Nearly 90% of all workers in Canada are protected from discrimination by employment laws established by their province or territory. It is required for employers to follow those laws and to post an Employment Standards Act poster in plain sight for all employees. Even so, many employees who feel they have been wronged often wonder if they are actually protected from discrimination in the workplace.
What is Discrimination?
Discrimination is defined as unfair or unequal treatment of an individual or group based on certain characteristics like age, ethnicity, gender, family status and sexual orientation. As previously noted, most Canadians are protected by provincial and territorial laws. Every province and territory has its own laws, and employees should check their local standards or consult with a local lawyer if they are concerned. The remaining 10% work in federally regulated environments. Those environments are subject to federal labour standards administered by the Labour Program. Federally regulated industries are listed in the Canada Labour Code.
Who Is Protected?
According to the Canadian Human Rights Commission, it is unlawful to discriminate on the grounds of race, nationality or ethnic origin, colour, religion, age, sex, sexual orientation, gender identity or expression, marital status, family status, disability, genetic characteristics, or a conviction for which a pardon has been granted or a record suspended.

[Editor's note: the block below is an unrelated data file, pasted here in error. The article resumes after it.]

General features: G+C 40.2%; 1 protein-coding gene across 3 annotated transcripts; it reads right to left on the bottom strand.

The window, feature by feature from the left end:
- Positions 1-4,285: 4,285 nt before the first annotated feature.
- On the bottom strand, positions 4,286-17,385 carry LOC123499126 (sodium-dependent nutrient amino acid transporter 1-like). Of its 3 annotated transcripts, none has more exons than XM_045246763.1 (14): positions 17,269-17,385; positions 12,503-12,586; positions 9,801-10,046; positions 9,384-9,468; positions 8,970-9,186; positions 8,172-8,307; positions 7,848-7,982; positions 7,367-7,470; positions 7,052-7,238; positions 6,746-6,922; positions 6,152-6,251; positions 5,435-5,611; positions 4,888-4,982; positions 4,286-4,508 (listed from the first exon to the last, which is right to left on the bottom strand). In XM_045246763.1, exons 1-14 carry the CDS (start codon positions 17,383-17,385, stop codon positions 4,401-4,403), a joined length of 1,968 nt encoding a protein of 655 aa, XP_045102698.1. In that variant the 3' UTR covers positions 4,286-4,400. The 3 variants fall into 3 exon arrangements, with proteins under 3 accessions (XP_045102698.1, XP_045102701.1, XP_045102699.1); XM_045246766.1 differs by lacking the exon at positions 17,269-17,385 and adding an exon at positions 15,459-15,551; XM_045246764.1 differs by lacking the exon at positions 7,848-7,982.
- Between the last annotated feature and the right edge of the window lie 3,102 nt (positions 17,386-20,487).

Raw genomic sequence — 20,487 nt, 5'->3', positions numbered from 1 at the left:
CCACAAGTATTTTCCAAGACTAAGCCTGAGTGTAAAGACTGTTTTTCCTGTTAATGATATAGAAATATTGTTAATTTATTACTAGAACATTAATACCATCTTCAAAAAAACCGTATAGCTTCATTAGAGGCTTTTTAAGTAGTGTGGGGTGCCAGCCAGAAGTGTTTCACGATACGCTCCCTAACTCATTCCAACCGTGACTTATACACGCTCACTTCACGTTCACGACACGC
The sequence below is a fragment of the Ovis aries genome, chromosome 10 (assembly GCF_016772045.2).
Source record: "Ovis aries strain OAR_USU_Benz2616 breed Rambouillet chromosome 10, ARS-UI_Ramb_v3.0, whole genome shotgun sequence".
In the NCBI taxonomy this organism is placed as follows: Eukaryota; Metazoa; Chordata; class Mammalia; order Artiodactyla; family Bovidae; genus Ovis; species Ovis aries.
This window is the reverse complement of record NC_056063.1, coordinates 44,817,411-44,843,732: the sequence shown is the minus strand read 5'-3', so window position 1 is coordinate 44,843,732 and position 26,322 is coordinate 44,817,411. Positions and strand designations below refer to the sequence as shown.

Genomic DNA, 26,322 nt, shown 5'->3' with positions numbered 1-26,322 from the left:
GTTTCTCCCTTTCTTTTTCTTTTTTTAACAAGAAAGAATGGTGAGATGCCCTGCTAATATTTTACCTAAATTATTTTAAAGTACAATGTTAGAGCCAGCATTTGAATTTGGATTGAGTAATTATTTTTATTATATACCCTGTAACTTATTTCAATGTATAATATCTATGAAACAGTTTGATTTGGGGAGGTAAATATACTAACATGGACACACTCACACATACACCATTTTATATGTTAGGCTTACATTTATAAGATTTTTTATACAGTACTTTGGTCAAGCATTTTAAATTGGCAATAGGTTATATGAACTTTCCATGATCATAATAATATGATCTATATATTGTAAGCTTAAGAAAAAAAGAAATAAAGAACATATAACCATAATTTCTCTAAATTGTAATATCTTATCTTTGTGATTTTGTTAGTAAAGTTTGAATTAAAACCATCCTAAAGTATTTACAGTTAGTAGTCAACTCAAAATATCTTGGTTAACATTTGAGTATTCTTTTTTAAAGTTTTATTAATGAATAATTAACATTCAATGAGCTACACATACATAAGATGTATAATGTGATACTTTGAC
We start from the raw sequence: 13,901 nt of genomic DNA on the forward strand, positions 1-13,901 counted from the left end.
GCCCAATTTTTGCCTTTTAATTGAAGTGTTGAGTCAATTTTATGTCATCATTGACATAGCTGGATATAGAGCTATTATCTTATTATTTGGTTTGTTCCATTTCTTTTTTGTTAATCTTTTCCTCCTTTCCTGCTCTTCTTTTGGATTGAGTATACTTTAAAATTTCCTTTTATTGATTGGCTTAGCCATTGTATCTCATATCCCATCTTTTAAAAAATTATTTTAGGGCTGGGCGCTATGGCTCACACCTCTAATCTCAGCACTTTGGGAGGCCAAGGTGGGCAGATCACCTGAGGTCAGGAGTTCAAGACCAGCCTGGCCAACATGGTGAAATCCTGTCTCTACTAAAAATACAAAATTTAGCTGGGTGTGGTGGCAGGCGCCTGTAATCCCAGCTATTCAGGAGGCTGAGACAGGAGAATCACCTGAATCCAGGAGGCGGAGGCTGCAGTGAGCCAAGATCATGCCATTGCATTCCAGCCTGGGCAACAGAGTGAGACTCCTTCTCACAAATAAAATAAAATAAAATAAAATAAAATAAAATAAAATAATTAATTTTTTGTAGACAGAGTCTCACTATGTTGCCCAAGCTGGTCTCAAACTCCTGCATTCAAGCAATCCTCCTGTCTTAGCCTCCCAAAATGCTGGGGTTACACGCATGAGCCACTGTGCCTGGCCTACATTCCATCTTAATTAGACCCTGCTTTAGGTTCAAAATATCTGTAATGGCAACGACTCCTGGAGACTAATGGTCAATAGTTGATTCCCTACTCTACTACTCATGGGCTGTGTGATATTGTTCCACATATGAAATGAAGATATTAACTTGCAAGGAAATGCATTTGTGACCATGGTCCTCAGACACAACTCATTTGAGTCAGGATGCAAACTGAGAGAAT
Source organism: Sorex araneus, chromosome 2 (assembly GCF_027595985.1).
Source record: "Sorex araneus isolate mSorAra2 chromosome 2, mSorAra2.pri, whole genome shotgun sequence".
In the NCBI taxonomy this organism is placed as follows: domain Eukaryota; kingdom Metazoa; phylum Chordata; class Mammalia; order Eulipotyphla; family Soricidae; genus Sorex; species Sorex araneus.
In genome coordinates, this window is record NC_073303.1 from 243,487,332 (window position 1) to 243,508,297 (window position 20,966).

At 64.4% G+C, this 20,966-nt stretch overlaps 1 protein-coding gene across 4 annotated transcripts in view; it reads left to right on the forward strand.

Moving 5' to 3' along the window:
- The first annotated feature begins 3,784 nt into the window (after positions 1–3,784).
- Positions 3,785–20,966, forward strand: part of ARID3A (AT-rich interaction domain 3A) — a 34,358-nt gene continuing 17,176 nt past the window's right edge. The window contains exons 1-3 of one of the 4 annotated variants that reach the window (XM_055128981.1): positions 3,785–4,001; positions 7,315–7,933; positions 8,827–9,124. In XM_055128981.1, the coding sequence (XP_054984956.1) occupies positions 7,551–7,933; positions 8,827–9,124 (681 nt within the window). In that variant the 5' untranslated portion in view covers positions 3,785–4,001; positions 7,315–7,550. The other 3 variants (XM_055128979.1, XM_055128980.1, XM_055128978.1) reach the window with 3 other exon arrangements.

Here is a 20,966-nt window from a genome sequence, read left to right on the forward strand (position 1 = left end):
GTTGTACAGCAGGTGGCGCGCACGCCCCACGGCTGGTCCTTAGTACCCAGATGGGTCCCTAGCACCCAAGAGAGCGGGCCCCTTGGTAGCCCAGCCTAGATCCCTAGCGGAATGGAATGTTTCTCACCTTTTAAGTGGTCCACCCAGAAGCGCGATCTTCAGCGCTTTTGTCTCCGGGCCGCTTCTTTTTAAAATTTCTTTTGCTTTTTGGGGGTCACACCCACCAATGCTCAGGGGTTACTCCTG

Discrimination comes in all forms. Some is quite blatant while other scenarios are more difficult to identify in the moment. For example, banks making it unreasonably difficult for immigrants to get loans, companies that require employees to work on their religion’s holy days or sabbath, extensive physical requirements that do not align with the requirements of the job, dismissing a well-performing employee when a pregnancy is announced, policies that benefit married couples but not single people, and more.
What to Do If You Feel You Have Been Discriminated Against
If you are a protected citizen, you do not have to accept discriminatory behaviour. The first step is to talk to your Human Resources department, and if you are a member of a union, it is wise to have a representative with you. If you are not a member of a union, it can be useful to consult with a lawyer as quickly as possible to fully understand your rights and the steps to take to ensure they remain protected as you work with your employer to remedy the situation.
If you believe an employer has violated your rights as part of the Human Rights Code and your employer is not offering assistance, you may apply for relief with the Human Rights Tribunal. However, there are strict limitations to applying for such relief, so it is important to move quickly. A lawyer can help you navigate this process successfully.
Are You Looking for a New Job?
If you are looking for a new job free from discrimination in Ontario, partner with the recruiters of Employment Professionals Canada. Browse our current job openings or contact our team to learn more.